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(Credit: Wikimedia / Elektra Records)


Revisit the "lost" Thom Yorke interview in which he called Jim Morrison a "talentless bastard"


The initial stages of an artist’s career where their wings are still clipped and an affront is offered up in its place can be the most fascinating phase of all. That snatch of time whereby they are slightly uncomfortable in their own skin, or too green to fully embody someone else’s is a window of early insight. That, by no means, indicates that what you learn from the embryonic phase of an artist’s career is somehow more pure or unadorned than what follows — but it is interesting, nonetheless. 

Back in 1992, Radiohead had been signed to EMI, they had released ‘Creep’, had an EP entitled Drill, and Pablo Honey had been recorded and was in the process of being mastered. Despite this, they were still obscure ‘nobodies’ within the music world. 

It was during this phase that The Scene fanzine caught up with Thom Yorke for an intriguing early interview. The first question posed to him by budding music writer Ian Fortnam was a rather abrasive one. He asked, “How horribly gutted were you by the failure of people to pick up on ‘Creep’?”

To which Yorke replied, “Absolutely horribly gutted, pissed off, self-righteous. There are good and bad things to it though. A lot of people are asking ‘why isn’t it a hit?’, that’s a good thing. It stands us in good stead.” 

To which Fortnam almost goadingly asked, “There’s already talk of re-releasing it after your ‘inevitable success’?” And Yorke responded, “There’s no point in re-releasing it until it’s worth it, so yeah… after the inevitable success.”

After delving into what the forthcoming Pablo Honey had to offer, Yorke took a swing at the late Jim Morrison while explaining the ethos behind Radiohead, stating: “It’s a really naff thing to say, but one of the principle reasons for being in this band is because of the songs and that we change very, very fast as a band. We have a sound, but at the same time, we change all the time. Anyone Can Play Guitar is like a chant almost. And another principle thing behind the band is that lyrically it’s an anti rock ego song. The second verse is ‘I wanna be Jim Morrison’ and I’ve got this pathological disrespect for Jim Morrison and the whole myth that surrounds Jim Morrison, simply because it affects and has affected the people in bands and in the rock business, in that they think they have to act like fucking prats in order to live up to the legend.”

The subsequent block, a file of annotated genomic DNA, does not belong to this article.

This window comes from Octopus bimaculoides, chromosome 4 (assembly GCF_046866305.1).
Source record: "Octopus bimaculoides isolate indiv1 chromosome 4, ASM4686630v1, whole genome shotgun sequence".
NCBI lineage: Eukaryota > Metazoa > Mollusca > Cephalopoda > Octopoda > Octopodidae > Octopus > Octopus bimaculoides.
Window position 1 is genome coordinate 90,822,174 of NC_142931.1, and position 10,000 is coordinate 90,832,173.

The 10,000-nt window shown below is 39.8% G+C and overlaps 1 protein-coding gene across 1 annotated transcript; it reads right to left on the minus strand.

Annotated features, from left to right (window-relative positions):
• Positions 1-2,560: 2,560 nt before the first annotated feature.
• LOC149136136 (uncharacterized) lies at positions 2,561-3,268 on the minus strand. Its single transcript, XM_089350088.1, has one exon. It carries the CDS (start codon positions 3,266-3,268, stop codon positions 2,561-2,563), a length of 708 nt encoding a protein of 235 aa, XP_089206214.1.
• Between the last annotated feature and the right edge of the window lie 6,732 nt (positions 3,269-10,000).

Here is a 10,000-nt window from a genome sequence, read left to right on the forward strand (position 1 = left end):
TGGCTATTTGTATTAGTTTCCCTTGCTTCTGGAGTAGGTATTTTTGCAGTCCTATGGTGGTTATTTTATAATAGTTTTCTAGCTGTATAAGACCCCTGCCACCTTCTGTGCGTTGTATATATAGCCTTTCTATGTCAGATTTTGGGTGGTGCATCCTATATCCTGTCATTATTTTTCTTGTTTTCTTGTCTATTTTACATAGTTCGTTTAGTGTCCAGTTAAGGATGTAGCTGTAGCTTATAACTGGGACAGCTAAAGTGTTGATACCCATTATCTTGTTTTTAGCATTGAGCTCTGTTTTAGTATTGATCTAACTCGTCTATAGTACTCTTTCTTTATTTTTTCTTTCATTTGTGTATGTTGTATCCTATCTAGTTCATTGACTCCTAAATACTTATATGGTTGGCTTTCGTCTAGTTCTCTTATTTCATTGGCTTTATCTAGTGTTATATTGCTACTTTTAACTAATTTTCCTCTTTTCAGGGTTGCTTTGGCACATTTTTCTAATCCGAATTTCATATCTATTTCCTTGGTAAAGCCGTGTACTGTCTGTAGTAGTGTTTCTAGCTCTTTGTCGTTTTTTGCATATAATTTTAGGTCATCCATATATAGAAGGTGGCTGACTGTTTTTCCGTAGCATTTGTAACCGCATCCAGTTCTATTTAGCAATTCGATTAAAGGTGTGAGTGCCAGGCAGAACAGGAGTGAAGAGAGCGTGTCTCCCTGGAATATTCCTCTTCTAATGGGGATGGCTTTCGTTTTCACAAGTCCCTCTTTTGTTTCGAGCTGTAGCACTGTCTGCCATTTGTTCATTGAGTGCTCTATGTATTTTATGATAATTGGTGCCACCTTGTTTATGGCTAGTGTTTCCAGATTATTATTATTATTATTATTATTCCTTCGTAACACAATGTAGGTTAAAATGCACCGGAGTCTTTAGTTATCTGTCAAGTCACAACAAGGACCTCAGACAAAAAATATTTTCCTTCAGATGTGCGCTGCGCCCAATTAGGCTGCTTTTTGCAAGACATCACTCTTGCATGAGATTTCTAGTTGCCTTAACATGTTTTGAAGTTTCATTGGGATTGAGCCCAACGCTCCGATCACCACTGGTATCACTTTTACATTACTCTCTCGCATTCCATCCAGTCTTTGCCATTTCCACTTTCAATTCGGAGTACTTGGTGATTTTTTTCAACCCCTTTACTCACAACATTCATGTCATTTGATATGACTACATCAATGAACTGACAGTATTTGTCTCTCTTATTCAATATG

This so-called mystique surrounding Jim Morrison seemed to really stick in Yorke’s craw as he further expanded on the importance of quality musicianship, in what is actually a very mean fashion for the now-reticent songsmith. “Yeah, it’s really hard… bullshit!” Yorke said about playing the guitar. 

Later adding: “And the better you are at the guitar the worse songs you write. I hope that maybe one day that song will appear on MTV in between a couple of rock tracks and you’ll get all these guys with stupid wigs on going widdly-widdly and then we come on going ‘Anyone can play the fucking guitar, it doesn’t mean anything!’ 

Yorke’s rant reached a crescendo, as he said: “Jim Morrison’s a fat, talentless bastard and he’s dead. And none of that means anything, It’s more important just to have your own voice within the business than to live up to this thing that you’re supposed to live up to. I’m reading this book by Lester Bangs at the moment and there’s this brilliant thing about how on the one hand rock’n’roll should be taken very seriously, while on the other hand it should be completely taking the piss out of itself. Like The Stooges… on the one hand they’re a real, fucked-up band, but on the other they just take the piss. Iggy Pop is totally taking the piss so badly.”

This misanthropic deluge now seems like a rather juvenile front while the band searched for a fitting identity. The era was dominated by prickly characters and this nose-thumbing at the past is indicative of the zeitgeist at the time. Lord knows what the restrained songwriter would now make of these comments in retrospect, but they certainly offer some fascinating insight into Radiohead before they emerged from doldrums of obscurity and evidently still liked ‘Creep’.